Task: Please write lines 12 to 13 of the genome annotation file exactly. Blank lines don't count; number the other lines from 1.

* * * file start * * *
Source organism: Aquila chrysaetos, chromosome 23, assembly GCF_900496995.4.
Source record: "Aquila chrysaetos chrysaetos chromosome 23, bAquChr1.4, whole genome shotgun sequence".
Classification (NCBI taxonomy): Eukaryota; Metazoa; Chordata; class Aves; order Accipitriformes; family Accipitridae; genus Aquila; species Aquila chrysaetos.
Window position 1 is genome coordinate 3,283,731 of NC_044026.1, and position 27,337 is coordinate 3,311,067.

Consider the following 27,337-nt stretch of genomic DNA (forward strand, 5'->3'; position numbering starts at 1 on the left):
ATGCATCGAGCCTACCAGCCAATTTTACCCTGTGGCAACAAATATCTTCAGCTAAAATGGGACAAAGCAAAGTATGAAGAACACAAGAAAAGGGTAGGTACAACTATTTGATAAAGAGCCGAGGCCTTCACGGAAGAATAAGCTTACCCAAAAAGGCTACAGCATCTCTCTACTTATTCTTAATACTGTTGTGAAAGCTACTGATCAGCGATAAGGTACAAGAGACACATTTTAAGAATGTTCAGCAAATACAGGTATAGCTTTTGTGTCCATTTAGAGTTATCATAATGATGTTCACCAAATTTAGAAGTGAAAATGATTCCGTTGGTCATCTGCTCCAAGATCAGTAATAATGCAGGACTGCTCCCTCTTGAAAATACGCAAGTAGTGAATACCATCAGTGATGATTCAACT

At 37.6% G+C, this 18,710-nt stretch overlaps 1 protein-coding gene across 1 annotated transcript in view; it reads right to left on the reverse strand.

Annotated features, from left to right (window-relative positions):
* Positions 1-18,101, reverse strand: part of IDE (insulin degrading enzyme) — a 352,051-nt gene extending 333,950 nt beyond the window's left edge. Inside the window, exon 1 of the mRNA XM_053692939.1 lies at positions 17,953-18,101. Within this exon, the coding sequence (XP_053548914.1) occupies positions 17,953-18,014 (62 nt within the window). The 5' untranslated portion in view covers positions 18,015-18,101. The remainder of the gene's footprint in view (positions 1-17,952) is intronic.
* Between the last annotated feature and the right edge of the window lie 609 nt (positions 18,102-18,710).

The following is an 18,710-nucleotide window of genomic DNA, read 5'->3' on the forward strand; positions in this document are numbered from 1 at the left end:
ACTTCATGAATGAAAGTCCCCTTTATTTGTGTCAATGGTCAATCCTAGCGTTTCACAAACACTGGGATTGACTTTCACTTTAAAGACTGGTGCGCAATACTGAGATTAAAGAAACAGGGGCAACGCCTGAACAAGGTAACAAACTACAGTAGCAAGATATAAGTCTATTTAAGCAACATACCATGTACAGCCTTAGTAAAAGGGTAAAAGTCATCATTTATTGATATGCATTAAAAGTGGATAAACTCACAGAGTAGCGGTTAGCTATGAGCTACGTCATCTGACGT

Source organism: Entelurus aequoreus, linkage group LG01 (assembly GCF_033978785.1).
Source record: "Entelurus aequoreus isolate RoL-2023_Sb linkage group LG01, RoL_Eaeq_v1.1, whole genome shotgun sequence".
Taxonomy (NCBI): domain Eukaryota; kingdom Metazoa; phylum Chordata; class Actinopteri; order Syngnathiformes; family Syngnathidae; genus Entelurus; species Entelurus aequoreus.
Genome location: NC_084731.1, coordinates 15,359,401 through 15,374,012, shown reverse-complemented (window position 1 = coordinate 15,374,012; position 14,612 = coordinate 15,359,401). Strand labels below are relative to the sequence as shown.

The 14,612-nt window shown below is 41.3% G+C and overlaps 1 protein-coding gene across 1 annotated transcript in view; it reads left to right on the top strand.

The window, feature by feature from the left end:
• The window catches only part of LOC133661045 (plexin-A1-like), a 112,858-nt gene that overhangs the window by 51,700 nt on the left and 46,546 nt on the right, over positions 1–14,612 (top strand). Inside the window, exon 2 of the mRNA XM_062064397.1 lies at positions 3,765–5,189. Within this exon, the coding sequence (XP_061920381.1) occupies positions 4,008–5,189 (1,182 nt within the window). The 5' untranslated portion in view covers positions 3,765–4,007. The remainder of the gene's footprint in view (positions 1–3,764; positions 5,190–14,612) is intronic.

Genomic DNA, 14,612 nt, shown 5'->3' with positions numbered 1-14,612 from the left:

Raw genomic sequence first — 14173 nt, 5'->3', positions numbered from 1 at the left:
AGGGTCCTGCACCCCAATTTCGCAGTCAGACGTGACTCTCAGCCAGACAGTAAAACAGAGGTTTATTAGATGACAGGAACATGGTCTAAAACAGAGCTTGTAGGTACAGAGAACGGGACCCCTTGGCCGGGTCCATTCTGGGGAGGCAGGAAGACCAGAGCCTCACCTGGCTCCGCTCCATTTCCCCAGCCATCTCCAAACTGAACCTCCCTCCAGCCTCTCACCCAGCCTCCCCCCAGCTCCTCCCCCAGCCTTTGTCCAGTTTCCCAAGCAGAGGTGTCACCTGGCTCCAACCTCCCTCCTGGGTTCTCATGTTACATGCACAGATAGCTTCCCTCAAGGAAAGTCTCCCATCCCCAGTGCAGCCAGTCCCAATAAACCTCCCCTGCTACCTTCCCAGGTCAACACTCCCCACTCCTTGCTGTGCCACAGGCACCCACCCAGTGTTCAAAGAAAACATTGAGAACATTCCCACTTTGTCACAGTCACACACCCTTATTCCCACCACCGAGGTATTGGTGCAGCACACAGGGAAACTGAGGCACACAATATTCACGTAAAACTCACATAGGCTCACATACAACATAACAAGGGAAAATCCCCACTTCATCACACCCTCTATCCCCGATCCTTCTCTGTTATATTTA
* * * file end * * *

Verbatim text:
ACTTCATGAATGAAAGTCCCCTTTATTTGTGTCAATGGTCAATCCTAGCGTTTCACAAACACTGGGATTGACTTTCACTTTAAAGACTGGTGCGCAATACTGAGATTAAAGAAACAGGGGCAACGCCTGAACAAGGTAACAAACTACAGTAGCAAGATATAAGTCTATTTAAGCAACATACCATGTACAGCCTTAGTAAAAGGGTAAAAGTCATCATTTATTGATATGCATTAAAAGTGGATAAACTCACAGAGTAGCGGTTAGCTATGAGCTACGTCATCTGACGT

Source organism: Entelurus aequoreus, linkage group LG01 (assembly GCF_033978785.1).